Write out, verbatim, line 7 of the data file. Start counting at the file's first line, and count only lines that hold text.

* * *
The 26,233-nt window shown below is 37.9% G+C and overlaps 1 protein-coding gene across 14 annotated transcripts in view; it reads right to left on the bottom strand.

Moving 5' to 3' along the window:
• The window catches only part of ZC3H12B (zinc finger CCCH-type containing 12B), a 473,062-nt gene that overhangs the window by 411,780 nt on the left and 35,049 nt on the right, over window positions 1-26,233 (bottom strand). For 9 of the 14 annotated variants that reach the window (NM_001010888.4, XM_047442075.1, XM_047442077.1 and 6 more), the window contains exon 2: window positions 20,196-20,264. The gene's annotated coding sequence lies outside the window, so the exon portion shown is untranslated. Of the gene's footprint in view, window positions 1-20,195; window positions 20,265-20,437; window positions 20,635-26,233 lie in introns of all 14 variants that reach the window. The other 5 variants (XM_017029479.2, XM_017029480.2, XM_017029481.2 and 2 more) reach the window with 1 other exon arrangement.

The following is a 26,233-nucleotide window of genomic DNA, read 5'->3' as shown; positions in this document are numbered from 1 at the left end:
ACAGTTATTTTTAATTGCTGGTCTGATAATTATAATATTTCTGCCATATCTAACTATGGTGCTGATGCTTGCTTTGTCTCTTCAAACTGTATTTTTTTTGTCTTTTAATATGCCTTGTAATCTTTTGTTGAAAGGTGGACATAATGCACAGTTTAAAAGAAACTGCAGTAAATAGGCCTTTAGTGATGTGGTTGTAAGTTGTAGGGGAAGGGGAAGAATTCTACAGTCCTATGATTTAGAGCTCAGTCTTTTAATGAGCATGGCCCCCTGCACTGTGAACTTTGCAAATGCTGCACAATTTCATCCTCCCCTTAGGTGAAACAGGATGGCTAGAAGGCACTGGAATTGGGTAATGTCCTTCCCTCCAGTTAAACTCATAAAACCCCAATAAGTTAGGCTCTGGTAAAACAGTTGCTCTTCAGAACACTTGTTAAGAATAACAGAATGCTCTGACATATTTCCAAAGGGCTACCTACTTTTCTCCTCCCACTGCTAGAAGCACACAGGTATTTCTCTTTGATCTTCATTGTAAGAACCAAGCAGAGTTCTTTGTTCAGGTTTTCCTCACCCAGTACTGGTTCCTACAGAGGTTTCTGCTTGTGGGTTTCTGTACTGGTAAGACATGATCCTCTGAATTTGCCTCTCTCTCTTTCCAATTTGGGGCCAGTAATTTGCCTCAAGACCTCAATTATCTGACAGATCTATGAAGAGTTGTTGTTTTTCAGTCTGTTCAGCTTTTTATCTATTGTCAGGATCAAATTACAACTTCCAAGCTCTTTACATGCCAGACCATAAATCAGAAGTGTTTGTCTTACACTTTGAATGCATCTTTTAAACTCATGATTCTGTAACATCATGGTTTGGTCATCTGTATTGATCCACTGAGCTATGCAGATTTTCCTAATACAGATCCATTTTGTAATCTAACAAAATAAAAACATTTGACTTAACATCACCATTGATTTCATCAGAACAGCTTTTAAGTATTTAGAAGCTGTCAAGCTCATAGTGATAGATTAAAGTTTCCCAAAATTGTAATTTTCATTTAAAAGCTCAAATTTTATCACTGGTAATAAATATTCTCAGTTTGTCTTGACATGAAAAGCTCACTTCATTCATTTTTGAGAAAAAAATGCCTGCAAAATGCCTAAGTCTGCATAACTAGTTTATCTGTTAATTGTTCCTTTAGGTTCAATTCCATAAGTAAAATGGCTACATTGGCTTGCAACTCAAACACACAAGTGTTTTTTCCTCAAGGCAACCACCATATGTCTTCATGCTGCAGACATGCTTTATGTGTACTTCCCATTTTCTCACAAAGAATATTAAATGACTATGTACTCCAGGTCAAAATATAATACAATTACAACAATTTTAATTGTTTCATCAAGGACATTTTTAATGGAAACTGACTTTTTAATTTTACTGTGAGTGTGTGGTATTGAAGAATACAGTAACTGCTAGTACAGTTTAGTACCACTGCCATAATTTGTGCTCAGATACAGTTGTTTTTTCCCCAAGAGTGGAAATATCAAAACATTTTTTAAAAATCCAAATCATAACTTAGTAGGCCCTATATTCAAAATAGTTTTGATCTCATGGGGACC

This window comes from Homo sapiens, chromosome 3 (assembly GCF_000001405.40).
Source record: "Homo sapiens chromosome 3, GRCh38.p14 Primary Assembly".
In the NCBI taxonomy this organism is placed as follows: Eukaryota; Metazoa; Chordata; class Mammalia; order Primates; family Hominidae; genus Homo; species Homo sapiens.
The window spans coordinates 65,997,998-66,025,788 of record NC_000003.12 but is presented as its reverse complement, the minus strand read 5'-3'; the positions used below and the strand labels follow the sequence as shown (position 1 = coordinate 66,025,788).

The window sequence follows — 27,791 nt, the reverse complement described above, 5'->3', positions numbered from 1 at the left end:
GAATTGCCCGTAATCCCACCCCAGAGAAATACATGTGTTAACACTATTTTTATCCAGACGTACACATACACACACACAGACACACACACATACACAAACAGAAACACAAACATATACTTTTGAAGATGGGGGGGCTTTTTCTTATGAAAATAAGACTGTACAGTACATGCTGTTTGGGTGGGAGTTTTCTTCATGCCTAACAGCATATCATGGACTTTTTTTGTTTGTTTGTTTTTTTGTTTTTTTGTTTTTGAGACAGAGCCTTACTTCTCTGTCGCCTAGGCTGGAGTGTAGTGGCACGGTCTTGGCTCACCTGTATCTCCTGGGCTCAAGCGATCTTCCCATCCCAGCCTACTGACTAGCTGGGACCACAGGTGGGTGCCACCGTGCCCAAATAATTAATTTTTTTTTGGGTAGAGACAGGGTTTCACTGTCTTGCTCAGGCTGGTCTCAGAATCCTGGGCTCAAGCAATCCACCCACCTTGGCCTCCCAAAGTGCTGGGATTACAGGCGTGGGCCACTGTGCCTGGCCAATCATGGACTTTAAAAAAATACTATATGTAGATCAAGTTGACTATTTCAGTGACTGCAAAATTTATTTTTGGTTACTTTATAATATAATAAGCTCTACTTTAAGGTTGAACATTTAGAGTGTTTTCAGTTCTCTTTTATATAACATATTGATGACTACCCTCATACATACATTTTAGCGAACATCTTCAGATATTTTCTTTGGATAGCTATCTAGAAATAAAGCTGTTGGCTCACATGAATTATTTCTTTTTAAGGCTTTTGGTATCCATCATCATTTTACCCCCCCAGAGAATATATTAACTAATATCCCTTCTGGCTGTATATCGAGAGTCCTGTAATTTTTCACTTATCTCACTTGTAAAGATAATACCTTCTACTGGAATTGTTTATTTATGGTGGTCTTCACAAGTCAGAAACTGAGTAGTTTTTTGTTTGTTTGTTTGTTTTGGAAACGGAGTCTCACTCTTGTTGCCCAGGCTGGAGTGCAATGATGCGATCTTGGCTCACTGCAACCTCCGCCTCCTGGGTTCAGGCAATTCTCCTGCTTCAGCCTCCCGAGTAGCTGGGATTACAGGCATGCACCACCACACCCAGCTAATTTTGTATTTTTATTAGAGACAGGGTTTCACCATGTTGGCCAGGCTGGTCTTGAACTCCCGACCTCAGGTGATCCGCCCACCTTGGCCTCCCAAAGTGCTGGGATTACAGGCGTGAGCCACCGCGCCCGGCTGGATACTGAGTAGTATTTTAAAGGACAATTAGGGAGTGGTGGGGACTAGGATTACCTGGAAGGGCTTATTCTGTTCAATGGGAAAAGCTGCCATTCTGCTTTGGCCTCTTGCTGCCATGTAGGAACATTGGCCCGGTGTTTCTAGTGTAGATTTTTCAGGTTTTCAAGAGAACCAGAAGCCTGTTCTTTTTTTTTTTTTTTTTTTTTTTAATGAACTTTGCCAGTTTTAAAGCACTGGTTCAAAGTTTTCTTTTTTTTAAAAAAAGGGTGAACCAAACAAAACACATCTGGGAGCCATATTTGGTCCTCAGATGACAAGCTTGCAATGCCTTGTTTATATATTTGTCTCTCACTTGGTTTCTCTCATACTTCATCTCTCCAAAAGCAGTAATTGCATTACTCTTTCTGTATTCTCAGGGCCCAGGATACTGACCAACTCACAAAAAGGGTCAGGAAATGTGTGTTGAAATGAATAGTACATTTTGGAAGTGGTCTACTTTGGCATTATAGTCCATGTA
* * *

Source record: "Homo sapiens chromosome 3, GRCh38.p14 Primary Assembly".